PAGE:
Island Conservation Science Maui

IUCN World Conservation Congress Kicks Off in Hawaii

The IUCN WCC brings conservationists and politicians together to discuss the world’s major environmental issues.

Today is the first day of the International Union for the Conservation of Nature World Conservation Congress (IUCN WCC), a 10-day conference attended by more than 8,000 delegates from over 190 countries who will be attending more than 1,300 events. The IUCN has helped to set international agendas on ecotourism, climate change, protecting indigenous rights, and endangered species.

island conservation science whale kahoolawe

Humpback Whale off of Kaho’olawe Island, HI. Island Conservation is working on Kaho’olawe to protect native species from extinction. Credit: MJ Mazurek

Taking place in Hawaii, this is the first time the WCC has come to the United States. This is also the first time the WCC has ever taken place on an island.

Hawaii is actively involved in many of the issues the IUCN is focused on, including water conservation, protecting endangered species, combating invasive species, protecting marine habitats, reducing dependency on fossil fuels and developing clean, renewable energy sources.

Hawaii has come to be named the “extinction capital of the world.” Invasive species constitute a primary threat to native species on the Hawaiian islands. Chipper Wichman, president and CEO of the National Botanical Garden on Kauai, and a member of the IUCN organizing committee, said,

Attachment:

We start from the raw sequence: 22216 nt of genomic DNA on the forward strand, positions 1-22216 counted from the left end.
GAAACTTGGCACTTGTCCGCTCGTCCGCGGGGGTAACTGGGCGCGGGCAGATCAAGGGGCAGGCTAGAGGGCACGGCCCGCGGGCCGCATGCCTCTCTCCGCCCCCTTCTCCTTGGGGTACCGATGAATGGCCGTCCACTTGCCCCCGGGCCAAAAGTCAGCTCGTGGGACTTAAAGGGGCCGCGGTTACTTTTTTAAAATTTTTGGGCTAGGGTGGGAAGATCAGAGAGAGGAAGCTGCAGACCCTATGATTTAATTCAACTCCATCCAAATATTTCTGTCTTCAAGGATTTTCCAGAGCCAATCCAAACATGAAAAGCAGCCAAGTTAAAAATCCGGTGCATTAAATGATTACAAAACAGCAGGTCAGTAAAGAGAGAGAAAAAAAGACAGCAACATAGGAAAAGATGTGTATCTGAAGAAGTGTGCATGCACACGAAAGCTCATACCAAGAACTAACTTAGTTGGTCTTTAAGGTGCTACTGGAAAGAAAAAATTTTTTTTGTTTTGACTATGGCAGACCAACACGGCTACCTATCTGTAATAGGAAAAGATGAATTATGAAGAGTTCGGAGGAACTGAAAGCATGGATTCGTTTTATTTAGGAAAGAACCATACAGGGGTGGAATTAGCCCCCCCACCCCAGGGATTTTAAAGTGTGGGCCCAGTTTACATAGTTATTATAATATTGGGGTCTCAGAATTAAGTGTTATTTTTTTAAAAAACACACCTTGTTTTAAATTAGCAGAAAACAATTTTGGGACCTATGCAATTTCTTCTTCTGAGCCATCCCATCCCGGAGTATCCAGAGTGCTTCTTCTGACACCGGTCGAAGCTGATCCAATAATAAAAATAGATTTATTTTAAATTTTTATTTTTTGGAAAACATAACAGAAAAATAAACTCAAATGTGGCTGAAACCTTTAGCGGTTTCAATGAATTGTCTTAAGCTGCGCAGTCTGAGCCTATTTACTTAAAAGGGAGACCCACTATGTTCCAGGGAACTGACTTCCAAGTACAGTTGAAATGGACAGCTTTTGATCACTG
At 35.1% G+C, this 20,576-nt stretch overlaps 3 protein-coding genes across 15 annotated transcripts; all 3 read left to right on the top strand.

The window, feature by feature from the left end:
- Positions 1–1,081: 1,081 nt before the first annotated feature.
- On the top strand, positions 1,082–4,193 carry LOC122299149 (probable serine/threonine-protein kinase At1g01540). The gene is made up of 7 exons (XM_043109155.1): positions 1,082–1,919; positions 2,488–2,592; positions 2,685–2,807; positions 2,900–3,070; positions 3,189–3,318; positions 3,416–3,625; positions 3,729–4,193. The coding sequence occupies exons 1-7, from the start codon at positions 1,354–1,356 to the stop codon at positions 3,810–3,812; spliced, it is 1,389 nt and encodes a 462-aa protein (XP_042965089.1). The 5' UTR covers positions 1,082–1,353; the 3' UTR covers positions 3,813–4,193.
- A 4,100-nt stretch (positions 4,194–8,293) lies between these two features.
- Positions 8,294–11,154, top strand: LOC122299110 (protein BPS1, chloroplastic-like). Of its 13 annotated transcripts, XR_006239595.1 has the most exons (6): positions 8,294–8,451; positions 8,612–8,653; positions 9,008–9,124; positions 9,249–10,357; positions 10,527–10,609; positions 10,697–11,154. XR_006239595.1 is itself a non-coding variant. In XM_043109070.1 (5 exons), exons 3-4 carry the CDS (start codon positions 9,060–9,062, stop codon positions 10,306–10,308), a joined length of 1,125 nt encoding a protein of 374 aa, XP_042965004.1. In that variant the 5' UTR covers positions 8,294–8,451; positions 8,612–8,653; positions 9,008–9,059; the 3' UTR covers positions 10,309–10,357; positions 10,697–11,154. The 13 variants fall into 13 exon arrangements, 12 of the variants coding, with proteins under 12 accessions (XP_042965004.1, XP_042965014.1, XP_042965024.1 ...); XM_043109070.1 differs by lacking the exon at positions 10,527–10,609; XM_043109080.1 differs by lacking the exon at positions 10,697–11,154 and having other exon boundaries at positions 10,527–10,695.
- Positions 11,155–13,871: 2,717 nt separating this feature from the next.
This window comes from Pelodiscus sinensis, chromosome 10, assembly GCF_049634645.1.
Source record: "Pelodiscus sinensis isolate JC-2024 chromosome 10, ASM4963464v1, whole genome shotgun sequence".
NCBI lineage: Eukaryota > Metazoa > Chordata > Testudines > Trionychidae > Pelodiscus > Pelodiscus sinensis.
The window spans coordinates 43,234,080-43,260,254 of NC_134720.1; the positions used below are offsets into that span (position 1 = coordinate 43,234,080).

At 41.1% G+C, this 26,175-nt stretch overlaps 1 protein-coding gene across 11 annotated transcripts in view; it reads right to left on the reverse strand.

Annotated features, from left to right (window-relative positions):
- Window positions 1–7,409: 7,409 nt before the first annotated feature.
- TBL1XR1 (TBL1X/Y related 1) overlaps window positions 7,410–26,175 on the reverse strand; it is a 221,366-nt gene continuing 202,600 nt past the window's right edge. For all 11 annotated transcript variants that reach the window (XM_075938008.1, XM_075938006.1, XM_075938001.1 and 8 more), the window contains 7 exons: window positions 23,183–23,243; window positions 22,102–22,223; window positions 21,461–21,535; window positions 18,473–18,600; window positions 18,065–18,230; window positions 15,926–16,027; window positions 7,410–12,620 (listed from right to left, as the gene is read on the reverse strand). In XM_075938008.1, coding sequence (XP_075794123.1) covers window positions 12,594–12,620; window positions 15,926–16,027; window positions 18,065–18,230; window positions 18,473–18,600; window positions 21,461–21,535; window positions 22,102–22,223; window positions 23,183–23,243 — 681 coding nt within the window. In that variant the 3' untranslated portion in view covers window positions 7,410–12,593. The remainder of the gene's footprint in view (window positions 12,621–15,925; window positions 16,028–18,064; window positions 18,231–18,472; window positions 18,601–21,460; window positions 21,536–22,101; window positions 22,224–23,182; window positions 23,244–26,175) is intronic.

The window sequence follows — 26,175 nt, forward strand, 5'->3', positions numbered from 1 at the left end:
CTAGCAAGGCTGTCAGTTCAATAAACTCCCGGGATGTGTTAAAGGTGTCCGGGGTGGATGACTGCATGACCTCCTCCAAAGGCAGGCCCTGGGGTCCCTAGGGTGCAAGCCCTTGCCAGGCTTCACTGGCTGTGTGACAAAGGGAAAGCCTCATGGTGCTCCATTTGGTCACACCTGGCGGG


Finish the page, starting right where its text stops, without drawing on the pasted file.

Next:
When we look at the return on investment in terms of impact on conservation, not only for Hawaii, but for the world, it’s incredible…It’s going to be catalytic.

island conservation kaho'olawe by MJ

Kaho’olawe Island, HI. Credit: MJ Mazurek

This conference presents many exciting opportunities, including the potential to influence local policy decisions. Island Conservation is excited have a team of 16 staff attending the conference this year. Tune in to our WCC updates by following us on social media:

Twitter: @NoExtinctions
Facebook: @IslandConservation

Featured photo: Aerial view of Maui. Olivier Langrand/Island Conservation
Read the original article at Honolulu Civil Beat


About Sara Kaiser

Sara received a BA in anthropology from UC Santa Cruz in 2014. As a freelance writer and editor, she seeks to clarify the importance of biodiversity, ecological awareness, and the urgency of extinction prevention efforts. She embraces the philosophical dimensions of conservation and seeks to better understand how patterns of thinking play into our relationships with ourselves and the natural world.

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